Bunch Riding and Cycling Etiquette

Our road rides on the weekend form an important part of your winter training. These rides aim to improve your bike skills, endurance and strength. At the same time, safety is paramount to us and due to large numbers who attend our group rides we need to ensure every rider is aware of the procedures and ettiquette of riding in a bunch.

Every rider has different skills and ability. A strong rider does not necessarly have strong bike handling skills or judgement on the road. So it is important that every rider learns the art of bunch riding to help ensure a safe riding environment for all riders.Particularily on busy (and often dangerous) streets in and around Melbourne.

Becoming a proficient bunch rider takes time and experience to achieve. The key to a safe ride is to always be aware of the conditions we find ourselves in, and to react accordingly. Most important is consideration of the riders around us: what they are doing at any given time, and their level of skill. And of course we need to be continually aware of the road and traffic conditions.

So please ensure you are aware of the following skills for bunch riding and practise these skills each time you are out with a group.

  1. Correction Formation: Riders should pair in two’s riding aroun 30-60cm off the wheel in front.
  2. Position on the road: Ensure the group is always to the left of the road. This ensures other riders and motorists can pass safety. Only ever pass other riders on the right hand side only.
  3. Lead Riders: The lead riders have a big responsibility. They set the pace, call for obstacles on the road etc. So never forget the group of riders behind you. Every rider behind must then pass that same message down the pack of riders. (think of chinese whispers!)
  4. When approaching lights: Lead riders have the responsibility of making a ‘call’ on upcoming lights. Options include “lights/stopping” or “rolling“. Remember your bunch is one vehicle – so if the lead riders ‘roll’ then so does the rest of the bunch. This is why it is safe to keep bunches to around 12-15 riders.
  5. When entering a round-about/intersection: Options include “clear” or “car up/stopping“. Calls must then be relayed down the bunch.
  6. Tail Enders/back of the bunch: The riders at the back of the bunch also have a big responsibility – particularily the ones on the right hand side. This person/s must warn lead riders of traffic coming from behind when on a single lane or narrow/tight roads. Calls include “car back/wait” or “ok/clear back” . Instructions must then be relayed to the front of the bunch.
  7. Rolling turns: Depending on the group and what is designated for the ride, lead riders should roll turns at regular intervals and when it is safe to do so. Never roll turns going up hill or into lights/intersections. When a roll over is to occur, the front two riders agree on a safe section of road and roll off together. Both riders roll right, and form a single file on the right hand side of the bunch. These riders will soft pedal until the reach the back of the bunch. The bunch should not change pace at all during the roll over, it is the lead riders who roll off who slow down.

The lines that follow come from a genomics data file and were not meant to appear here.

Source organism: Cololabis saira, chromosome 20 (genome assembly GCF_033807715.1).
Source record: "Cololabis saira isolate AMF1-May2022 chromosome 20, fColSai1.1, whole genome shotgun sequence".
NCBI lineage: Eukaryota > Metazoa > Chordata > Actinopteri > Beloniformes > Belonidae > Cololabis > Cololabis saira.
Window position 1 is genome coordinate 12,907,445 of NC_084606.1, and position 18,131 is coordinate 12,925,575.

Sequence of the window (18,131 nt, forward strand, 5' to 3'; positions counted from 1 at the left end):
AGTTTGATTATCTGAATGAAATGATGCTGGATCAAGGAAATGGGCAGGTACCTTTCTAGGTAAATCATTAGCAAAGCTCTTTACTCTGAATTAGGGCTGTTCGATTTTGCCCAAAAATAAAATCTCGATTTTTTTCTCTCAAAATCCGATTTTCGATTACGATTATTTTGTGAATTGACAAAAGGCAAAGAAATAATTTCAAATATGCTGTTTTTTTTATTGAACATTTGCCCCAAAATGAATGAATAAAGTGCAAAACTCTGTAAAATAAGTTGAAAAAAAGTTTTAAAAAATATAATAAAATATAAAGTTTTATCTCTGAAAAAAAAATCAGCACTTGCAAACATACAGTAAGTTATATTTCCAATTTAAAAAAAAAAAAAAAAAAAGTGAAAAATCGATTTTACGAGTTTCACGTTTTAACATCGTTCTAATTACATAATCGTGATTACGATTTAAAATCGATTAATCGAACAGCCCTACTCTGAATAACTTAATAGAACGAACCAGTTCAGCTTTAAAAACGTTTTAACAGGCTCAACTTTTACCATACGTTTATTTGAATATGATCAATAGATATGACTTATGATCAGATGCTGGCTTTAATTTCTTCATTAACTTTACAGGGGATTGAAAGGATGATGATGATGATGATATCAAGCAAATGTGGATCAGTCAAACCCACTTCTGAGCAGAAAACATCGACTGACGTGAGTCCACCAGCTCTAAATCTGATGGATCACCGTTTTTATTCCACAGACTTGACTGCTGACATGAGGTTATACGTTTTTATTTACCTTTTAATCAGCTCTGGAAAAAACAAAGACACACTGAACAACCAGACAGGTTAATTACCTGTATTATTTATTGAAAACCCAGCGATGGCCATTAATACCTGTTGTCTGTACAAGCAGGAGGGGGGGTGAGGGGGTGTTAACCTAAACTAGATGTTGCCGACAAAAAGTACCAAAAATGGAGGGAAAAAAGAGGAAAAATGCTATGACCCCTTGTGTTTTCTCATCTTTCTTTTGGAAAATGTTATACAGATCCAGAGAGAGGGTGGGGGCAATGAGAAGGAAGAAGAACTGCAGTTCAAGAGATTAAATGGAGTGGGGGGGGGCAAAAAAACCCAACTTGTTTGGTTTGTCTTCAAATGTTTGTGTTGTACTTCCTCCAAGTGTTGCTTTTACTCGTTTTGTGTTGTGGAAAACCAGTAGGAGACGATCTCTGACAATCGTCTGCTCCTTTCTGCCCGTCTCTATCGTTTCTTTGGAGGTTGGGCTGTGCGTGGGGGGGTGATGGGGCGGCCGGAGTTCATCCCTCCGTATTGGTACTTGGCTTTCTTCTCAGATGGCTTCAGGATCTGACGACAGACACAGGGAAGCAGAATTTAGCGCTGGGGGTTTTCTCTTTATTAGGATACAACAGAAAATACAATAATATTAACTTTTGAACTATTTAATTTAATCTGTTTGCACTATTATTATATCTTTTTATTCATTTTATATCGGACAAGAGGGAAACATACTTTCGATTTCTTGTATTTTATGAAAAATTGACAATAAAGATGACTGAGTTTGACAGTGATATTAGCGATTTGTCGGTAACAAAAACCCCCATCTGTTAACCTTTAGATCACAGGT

8. Maintain a steady straight line: Avoid braking or changing direction suddenly.  Remember that there are riders following you closely from behind.
  9. Point out and call out any road hazards ahead. These include potholes, drain grates, stray animals, opening car doors, sticks or stones, parked cars, gravel, glass etc.
  10. Do not overlap wheels (half wheel): A slight direction change or gust of wind could easily cause you to touch wheels and fall.
  11. Pedal down hill: When you are at the front of the bunch always pedal downhill. Cyclists dislike having to ride under brakes. If you freewheel down hill you are doing as much good as sitting in your lounge chair.
  12. Be smooth with your turns at the front of the group. Avoid surges and sudden changes in pace. A group will travel quicker when turns are completed smoothly.
  13. Avoid leaving gaps when following wheels. Cyclists save about 30% of their energy at high speed by following a wheel. Each time you leave a gap you are forcing yourself to ride alone to bridge it. Also, riders behind you will become annoyed and ride around you.
  14. When climbing hills: Avoid following a wheel too closely. Many riders often lose their momentum when rising out of the saddle on a hill which can cause a sudden deceleration. This can often catch a rider who is following too closely, resulting in a fall from a wheel touch.
  15. Be predictable: Remember what you do affects others so be predicable with your actions. Those towards the back of a bunch feel the effects of every riders actions. So keep this in mind.
  16. Do not panic if you brush shoulders, hands or bars with another rider. Try to stay relaxed in your upper body to absorb any bumps. This is a part of riding close bunches and is quite safe provided riders do not panic, brake or change direction.

Click here to read Cycling Road Rules and Safety


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